Clinical Research in Cardiology

, Volume 104, Issue 7, pp 591–602 | Cite as

Assessment of global longitudinal strain using standardized myocardial deformation imaging: a modality independent software approach

  • Johannes H. Riffel
  • Marius G. P. Keller
  • Matthias Aurich
  • Yannick Sander
  • Florian Andre
  • Sorin Giusca
  • Fabian aus dem Siepen
  • Sebastian Seitz
  • Christian Galuschky
  • Grigorios Korosoglou
  • Derliz Mereles
  • Hugo A. Katus
  • Sebastian J. BussEmail author
Original Paper



Myocardial deformation measurement is superior to left ventricular ejection fraction in identifying early changes in myocardial contractility and prediction of cardiovascular outcome. The lack of standardization hinders its clinical implementation. The aim of the study is to investigate a novel standardized deformation imaging approach based on the feature tracking algorithm for the assessment of global longitudinal (GLS) and global circumferential strain (GCS) in echocardiography and cardiac magnetic resonance imaging (CMR).


70 subjects undergoing CMR were consecutively investigated with echocardiography within a median time of 30 min. GLS and GCS were analyzed with a post-processing software incorporating the same standardized algorithm for both modalities. Global strain was defined as the relative shortening of the whole endocardial contour length and calculated according to the strain formula.


Mean GLS values were −16.2 ± 5.3 and −17.3 ± 5.3 % for echocardiography and CMR, respectively. GLS did not differ significantly between the two imaging modalities, which showed strong correlation (r = 0.86), a small bias (−1.1 %) and narrow 95 % limits of agreement (LOA ± 5.4 %). Mean GCS values were −17.9 ± 6.3 and −24.4 ± 7.8 % for echocardiography and CMR, respectively. GCS was significantly underestimated by echocardiography (p < 0.001). A weaker correlation (r = 0.73), a higher bias (–6.5 %) and wider LOA (± 10.5 %) were observed for GCS. GLS showed a strong correlation (r = 0.92) when image quality was good, while correlation dropped to r = 0.82 with poor acoustic windows in echocardiography. GCS assessment revealed only a strong correlation (r = 0.87) when echocardiographic image quality was good. No significant differences for GLS between two different echocardiographic vendors could be detected.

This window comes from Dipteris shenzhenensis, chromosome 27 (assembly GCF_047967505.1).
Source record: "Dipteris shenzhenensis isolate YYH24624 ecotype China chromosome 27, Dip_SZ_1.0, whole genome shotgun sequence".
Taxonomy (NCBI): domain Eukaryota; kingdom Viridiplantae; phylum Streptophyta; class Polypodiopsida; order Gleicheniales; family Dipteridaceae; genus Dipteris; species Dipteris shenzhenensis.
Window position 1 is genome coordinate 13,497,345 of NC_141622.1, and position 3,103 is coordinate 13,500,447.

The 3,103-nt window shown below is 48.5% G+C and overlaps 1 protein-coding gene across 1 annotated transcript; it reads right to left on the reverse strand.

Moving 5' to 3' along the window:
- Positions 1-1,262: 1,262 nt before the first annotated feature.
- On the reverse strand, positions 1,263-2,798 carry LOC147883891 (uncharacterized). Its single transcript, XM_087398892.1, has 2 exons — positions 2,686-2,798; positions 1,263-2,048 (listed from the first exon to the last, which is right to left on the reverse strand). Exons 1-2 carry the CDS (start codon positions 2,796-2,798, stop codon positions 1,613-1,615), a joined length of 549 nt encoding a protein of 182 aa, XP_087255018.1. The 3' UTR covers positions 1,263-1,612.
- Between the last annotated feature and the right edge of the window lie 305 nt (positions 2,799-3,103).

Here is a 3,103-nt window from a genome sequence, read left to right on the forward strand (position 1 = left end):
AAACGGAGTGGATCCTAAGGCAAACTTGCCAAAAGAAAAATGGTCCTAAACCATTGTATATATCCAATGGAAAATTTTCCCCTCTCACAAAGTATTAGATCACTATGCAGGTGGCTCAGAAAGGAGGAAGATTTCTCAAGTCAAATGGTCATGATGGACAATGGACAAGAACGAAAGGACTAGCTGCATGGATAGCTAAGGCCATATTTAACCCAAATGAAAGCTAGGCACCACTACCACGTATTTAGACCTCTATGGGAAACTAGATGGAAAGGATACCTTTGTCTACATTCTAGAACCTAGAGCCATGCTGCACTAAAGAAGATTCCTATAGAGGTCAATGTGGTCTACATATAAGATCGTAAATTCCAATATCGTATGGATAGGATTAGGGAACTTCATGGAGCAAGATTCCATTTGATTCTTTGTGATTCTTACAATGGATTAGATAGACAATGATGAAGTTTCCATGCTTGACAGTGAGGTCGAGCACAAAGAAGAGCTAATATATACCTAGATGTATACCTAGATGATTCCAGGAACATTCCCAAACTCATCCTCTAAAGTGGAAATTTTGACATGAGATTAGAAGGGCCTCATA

Quantitative assessment of GLS using a standardized software algorithm allows the direct comparison of values acquired irrespective of the imaging modality. GLS may, therefore, serve as a reliable parameter for the assessment of global left ventricular function in clinical routine besides standard evaluation of the ejection fraction.


Left ventricular function Strain Echocardiography Cardiac magnetic resonance Speckle tracking Feature tracking 



Global longitudinal strain


Global circumferential strain


Left ventricular


Ejection fraction


Cardiac magnetic resonance imaging


Limits of agreement






End-systolic volume


End-diastolic volume


Steady state free precession


Filed of view


Repetition time


Echo time


Flip angle


Strain encoded imaging


Mitral annular plane systolic excursion



We thank our technologists Birgit Hörig, Daniel Helm and Angela Stöcker-Wochele for their excellent technical support. The study was supported by a grant from the B. Braun Stiftung. H. A. K. was supported by the DZHK (Deutsches Zentrum für Herz-Kreislauf-Forschung-German Centre for Cardiovascular Research)

Conflict of interest


Supplementary material

For further illustration of the tracking algorithm, 4 representative video files (2 CMR videos and 2 echocardiographic videos for GLS and GCS, respectively) are attached (AVI 986 kb)


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Copyright information

© Springer-Verlag Berlin Heidelberg 2015

Authors and Affiliations

  • Johannes H. Riffel
    • 1
  • Marius G. P. Keller
    • 1
  • Matthias Aurich
    • 1
  • Yannick Sander
    • 1
  • Florian Andre
    • 1
  • Sorin Giusca
    • 1
  • Fabian aus dem Siepen
    • 1
  • Sebastian Seitz
    • 1
  • Christian Galuschky
    • 3
  • Grigorios Korosoglou
    • 1
  • Derliz Mereles
    • 1
  • Hugo A. Katus
    • 1
    • 2
  • Sebastian J. Buss
    • 1
    Email author
  1. 1.Department of CardiologyUniversity of HeidelbergHeidelbergGermany
  2. 2.DZHK (German Centre for Cardiovascular Research), partner site HeidelbergHeidelbergGermany
  3. 3.TomTec Imaging Systems GmbHMunichGermany

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